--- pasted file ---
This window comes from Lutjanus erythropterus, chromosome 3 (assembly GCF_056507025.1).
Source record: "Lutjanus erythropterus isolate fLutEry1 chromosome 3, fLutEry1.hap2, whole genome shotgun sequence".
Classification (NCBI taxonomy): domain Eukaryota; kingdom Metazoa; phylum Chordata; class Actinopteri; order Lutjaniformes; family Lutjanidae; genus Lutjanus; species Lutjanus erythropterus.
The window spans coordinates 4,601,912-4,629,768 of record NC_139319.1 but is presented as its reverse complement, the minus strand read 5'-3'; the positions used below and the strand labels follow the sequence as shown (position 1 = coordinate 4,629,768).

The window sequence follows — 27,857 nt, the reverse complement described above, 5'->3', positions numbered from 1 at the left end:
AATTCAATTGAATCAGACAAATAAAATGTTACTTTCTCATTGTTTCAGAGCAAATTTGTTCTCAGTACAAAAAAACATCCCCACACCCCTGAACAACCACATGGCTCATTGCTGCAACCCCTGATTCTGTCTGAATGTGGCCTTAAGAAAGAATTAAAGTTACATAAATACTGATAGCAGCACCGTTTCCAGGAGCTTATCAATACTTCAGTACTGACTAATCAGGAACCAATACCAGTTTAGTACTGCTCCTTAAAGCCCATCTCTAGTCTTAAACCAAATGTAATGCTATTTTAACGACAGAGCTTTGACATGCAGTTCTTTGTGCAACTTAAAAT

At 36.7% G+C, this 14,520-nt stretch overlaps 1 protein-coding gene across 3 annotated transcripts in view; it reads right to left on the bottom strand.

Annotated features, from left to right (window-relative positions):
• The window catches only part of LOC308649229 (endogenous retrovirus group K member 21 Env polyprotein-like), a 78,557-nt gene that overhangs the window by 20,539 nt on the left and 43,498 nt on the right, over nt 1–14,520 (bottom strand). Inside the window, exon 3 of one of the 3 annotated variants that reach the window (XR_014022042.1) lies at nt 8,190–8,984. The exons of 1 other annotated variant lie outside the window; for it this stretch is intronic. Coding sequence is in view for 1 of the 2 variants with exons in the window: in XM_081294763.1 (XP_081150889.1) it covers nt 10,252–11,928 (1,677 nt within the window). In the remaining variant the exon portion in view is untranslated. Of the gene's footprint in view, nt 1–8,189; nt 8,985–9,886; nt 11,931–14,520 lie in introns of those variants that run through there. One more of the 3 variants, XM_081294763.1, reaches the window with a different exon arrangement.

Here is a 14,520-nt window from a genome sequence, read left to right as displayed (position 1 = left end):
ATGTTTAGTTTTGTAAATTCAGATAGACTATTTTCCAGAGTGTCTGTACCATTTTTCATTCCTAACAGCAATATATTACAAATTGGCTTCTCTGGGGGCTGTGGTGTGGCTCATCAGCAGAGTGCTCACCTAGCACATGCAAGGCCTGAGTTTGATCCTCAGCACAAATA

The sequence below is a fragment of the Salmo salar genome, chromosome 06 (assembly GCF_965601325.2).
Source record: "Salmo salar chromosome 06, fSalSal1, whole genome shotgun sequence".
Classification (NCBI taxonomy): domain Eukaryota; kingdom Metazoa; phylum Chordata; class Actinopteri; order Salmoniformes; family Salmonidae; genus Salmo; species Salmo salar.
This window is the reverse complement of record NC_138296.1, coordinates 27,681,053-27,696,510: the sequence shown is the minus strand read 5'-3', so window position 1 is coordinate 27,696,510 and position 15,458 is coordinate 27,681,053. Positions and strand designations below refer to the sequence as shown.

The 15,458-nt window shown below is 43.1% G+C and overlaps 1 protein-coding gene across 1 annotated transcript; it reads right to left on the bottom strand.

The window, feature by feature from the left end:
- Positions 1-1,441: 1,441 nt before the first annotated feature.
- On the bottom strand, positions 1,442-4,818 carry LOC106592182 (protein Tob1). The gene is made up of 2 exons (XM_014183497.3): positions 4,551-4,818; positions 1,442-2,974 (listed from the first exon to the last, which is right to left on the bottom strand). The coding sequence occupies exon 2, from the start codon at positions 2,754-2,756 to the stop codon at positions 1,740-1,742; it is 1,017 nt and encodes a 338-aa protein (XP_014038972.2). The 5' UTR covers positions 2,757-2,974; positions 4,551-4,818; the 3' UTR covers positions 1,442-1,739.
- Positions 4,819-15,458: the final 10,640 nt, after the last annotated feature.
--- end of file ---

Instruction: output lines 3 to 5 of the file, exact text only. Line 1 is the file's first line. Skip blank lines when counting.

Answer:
Classification (NCBI taxonomy): domain Eukaryota; kingdom Metazoa; phylum Chordata; class Actinopteri; order Lutjaniformes; family Lutjanidae; genus Lutjanus; species Lutjanus erythropterus.
The window spans coordinates 4,601,912-4,629,768 of record NC_139319.1 but is presented as its reverse complement, the minus strand read 5'-3'; the positions used below and the strand labels follow the sequence as shown (position 1 = coordinate 4,629,768).

The window sequence follows — 27,857 nt, the reverse complement described above, 5'->3', positions numbered from 1 at the left end: